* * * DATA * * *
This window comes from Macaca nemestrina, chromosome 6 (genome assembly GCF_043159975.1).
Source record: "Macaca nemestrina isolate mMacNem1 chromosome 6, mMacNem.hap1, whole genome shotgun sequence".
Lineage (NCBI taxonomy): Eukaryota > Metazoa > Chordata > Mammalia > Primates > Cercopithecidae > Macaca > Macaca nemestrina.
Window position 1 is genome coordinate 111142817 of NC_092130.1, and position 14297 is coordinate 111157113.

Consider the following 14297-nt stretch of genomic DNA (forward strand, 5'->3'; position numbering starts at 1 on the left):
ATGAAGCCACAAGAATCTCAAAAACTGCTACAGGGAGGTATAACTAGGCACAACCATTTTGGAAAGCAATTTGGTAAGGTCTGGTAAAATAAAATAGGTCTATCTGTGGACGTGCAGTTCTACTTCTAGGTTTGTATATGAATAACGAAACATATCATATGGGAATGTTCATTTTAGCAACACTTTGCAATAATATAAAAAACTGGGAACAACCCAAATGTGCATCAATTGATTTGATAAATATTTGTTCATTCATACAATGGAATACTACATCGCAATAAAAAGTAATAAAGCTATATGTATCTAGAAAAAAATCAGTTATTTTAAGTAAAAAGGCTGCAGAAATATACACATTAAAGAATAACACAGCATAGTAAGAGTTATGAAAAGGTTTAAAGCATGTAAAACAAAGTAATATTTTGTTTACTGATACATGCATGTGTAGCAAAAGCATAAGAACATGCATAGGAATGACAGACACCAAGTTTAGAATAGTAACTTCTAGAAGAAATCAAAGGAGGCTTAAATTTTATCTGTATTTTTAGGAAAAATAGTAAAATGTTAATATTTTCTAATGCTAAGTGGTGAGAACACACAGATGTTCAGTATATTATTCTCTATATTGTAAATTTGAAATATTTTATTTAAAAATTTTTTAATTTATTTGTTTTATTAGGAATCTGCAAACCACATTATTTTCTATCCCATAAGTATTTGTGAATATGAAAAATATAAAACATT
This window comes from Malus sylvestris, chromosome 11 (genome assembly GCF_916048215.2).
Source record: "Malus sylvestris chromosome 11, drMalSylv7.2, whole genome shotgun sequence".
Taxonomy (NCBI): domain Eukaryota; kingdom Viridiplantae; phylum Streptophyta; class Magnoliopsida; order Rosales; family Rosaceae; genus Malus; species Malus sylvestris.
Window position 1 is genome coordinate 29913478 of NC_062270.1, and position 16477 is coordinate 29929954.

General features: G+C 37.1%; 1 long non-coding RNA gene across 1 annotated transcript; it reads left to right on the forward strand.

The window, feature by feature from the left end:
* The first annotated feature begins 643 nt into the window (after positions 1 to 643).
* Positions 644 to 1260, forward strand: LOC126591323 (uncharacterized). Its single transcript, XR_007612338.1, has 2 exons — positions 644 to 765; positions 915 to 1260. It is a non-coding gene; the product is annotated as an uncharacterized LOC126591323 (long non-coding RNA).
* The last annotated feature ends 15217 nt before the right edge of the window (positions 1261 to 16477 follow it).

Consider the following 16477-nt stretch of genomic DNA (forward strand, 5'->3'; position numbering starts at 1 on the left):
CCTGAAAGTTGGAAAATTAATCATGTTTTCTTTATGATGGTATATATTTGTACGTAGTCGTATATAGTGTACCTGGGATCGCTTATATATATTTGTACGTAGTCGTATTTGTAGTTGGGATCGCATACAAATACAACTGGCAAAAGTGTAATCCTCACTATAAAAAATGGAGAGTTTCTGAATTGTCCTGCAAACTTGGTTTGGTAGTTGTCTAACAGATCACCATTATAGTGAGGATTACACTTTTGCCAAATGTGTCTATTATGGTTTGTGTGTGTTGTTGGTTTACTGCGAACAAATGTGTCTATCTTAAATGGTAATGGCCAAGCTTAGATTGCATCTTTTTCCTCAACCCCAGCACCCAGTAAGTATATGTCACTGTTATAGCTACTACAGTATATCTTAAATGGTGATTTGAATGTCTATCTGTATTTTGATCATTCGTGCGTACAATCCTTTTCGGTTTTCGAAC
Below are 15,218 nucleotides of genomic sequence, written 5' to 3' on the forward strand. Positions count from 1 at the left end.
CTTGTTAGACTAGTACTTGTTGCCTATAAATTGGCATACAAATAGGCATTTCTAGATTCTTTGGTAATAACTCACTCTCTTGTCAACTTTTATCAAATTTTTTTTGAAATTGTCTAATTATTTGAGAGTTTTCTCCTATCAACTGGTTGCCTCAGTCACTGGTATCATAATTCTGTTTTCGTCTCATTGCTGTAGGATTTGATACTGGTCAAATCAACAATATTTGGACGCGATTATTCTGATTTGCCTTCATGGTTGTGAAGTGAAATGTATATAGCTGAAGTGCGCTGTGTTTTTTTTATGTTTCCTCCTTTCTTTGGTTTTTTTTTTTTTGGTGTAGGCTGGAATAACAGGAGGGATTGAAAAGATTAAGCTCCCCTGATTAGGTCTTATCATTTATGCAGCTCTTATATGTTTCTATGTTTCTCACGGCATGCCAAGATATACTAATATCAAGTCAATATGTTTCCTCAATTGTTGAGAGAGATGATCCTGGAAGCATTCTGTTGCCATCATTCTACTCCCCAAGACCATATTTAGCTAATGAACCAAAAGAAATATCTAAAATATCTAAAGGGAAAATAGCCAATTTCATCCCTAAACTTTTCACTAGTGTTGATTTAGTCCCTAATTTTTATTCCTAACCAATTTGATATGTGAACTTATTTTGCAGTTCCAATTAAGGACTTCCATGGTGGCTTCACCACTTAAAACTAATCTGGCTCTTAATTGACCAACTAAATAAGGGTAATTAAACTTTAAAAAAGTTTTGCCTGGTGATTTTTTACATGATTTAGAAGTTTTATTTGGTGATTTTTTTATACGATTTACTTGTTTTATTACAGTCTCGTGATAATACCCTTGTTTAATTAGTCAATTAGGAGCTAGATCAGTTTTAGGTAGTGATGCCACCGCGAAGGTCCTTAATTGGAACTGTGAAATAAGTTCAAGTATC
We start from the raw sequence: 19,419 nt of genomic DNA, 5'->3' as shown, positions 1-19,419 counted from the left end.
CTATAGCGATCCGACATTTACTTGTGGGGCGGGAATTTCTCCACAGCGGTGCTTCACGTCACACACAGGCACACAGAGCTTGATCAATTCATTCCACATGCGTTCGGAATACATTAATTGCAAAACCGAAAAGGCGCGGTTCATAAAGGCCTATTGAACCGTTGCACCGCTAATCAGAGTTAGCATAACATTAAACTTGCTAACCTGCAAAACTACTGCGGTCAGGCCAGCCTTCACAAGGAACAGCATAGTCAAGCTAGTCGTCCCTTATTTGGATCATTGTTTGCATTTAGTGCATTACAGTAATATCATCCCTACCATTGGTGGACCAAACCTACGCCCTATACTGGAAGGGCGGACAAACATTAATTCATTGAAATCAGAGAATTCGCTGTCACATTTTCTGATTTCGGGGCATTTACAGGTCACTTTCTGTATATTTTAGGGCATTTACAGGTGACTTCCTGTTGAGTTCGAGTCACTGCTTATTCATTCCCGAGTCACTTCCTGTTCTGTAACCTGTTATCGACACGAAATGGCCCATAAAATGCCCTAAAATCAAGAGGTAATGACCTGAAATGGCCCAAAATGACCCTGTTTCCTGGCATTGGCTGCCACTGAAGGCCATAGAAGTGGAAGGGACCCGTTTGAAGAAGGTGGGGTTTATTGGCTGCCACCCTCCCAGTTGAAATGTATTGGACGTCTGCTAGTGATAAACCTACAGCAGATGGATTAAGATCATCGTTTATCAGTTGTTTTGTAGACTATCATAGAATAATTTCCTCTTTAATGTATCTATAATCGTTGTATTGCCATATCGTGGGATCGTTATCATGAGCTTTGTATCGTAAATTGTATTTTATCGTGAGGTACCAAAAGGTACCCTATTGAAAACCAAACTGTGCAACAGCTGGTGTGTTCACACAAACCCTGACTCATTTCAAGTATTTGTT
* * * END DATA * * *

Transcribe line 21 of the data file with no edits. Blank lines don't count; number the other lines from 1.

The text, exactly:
CTATAGCGATCCGACATTTACTTGTGGGGCGGGAATTTCTCCACAGCGGTGCTTCACGTCACACACAGGCACACAGAGCTTGATCAATTCATTCCACATGCGTTCGGAATACATTAATTGCAAAACCGAAAAGGCGCGGTTCATAAAGGCCTATTGAACCGTTGCACCGCTAATCAGAGTTAGCATAACATTAAACTTGCTAACCTGCAAAACTACTGCGGTCAGGCCAGCCTTCACAAGGAACAGCATAGTCAAGCTAGTCGTCCCTTATTTGGATCATTGTTTGCATTTAGTGCATTACAGTAATATCATCCCTACCATTGGTGGACCAAACCTACGCCCTATACTGGAAGGGCGGACAAACATTAATTCATTGAAATCAGAGAATTCGCTGTCACATTTTCTGATTTCGGGGCATTTACAGGTCACTTTCTGTATATTTTAGGGCATTTACAGGTGACTTCCTGTTGAGTTCGAGTCACTGCTTATTCATTCCCGAGTCACTTCCTGTTCTGTAACCTGTTATCGACACGAAATGGCCCATAAAATGCCCTAAAATCAAGAGGTAATGACCTGAAATGGCCCAAAATGACCCTGTTTCCTGGCATTGGCTGCCACTGAAGGCCATAGAAGTGGAAGGGACCCGTTTGAAGAAGGTGGGGTTTATTGGCTGCCACCCTCCCAGTTGAAATGTATTGGACGTCTGCTAGTGATAAACCTACAGCAGATGGATTAAGATCATCGTTTATCAGTTGTTTTGTAGACTATCATAGAATAATTTCCTCTTTAATGTATCTATAATCGTTGTATTGCCATATCGTGGGATCGTTATCATGAGCTTTGTATCGTAAATTGTATTTTATCGTGAGGTACCAAAAGGTACCCTATTGAAAACCAAACTGTGCAACAGCTGGTGTGTTCACACAAACCCTGACTCATTTCAAGTATTTGTT